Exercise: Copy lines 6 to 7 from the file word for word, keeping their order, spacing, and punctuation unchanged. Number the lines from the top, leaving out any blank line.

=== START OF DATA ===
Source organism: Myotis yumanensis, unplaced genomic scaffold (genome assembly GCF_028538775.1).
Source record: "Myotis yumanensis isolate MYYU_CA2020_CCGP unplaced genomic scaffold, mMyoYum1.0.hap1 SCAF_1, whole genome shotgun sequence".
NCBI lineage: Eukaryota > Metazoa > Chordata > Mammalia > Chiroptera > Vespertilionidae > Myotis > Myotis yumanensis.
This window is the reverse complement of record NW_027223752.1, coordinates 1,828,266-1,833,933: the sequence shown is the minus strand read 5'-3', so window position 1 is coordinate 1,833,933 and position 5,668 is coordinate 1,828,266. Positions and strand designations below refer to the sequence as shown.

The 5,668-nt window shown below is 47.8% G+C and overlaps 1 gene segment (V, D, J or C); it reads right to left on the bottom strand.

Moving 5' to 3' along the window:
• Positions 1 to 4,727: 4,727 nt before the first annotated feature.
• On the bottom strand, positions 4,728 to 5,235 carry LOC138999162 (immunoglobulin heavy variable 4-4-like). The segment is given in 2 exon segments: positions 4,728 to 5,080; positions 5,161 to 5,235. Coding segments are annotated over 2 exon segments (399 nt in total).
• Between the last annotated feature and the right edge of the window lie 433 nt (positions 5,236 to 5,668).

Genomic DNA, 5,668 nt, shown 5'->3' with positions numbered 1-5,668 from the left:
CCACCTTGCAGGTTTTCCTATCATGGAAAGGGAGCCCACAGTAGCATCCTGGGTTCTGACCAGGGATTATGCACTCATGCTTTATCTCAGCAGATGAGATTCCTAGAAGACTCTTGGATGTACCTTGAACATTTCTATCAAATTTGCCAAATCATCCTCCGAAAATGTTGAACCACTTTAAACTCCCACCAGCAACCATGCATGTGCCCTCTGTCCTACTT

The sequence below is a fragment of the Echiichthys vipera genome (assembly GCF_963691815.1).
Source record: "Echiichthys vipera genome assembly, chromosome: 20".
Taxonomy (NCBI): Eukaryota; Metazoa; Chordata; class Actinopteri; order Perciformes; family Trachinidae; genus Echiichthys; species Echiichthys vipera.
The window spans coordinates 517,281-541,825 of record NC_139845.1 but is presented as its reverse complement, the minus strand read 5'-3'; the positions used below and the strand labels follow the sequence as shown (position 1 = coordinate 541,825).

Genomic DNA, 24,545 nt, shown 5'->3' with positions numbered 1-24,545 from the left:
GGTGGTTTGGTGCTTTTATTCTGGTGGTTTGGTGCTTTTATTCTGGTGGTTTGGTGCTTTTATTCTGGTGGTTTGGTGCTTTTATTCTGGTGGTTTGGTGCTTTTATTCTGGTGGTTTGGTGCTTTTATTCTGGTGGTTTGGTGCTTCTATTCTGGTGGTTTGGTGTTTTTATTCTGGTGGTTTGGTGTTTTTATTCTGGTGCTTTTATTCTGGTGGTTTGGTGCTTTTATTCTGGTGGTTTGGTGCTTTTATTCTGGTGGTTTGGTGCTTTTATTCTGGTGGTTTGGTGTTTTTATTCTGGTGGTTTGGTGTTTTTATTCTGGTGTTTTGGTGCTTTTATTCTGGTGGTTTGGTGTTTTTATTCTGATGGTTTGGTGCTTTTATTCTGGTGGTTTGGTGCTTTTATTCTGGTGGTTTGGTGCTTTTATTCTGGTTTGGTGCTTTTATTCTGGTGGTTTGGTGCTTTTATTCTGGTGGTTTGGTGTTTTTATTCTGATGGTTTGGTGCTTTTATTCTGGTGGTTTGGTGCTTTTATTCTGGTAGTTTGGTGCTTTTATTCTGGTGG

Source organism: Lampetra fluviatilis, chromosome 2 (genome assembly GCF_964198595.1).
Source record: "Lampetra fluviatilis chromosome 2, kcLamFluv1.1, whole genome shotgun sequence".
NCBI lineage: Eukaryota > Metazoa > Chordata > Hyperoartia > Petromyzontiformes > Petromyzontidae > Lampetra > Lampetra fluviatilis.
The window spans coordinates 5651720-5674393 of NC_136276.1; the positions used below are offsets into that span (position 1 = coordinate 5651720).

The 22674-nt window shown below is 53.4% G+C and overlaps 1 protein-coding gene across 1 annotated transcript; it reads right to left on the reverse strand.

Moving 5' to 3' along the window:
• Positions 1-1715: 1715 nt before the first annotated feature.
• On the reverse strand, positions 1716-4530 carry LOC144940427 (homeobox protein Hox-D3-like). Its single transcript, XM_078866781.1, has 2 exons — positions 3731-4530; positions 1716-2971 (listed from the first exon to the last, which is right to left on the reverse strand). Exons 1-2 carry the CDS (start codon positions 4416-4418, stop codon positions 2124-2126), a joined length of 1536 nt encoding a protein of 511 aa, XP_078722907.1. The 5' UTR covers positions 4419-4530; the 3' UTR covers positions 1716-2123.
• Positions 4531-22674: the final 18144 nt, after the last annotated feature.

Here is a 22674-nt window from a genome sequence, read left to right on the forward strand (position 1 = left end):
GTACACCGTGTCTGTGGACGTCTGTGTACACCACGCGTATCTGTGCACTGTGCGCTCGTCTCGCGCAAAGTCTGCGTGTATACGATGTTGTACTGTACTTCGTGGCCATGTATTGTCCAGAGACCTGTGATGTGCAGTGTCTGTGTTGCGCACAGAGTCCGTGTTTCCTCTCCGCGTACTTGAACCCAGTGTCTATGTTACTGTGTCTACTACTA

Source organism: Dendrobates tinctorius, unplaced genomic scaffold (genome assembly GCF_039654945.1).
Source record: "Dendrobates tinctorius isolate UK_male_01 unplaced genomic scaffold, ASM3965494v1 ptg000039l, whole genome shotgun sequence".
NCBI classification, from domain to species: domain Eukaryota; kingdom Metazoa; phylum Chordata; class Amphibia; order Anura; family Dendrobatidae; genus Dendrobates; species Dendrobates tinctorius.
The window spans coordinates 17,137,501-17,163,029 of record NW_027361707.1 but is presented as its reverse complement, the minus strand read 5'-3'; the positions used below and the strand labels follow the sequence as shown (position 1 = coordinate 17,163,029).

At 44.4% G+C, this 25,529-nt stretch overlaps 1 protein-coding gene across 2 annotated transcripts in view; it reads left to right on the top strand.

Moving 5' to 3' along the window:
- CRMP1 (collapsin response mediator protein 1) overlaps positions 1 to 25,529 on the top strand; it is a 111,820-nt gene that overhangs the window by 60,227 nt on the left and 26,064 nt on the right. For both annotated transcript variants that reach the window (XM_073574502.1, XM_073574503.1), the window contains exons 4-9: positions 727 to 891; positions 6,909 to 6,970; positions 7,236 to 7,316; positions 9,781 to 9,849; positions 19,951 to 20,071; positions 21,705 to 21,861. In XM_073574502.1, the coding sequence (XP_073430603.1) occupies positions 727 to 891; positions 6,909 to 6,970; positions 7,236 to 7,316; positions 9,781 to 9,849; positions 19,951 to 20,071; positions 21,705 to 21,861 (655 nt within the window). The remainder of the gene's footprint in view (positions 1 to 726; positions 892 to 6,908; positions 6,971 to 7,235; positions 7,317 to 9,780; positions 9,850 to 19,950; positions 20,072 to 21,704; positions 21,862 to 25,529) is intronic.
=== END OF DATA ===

Moving 5' to 3' along the window:
• Positions 1 to 4,727: 4,727 nt before the first annotated feature.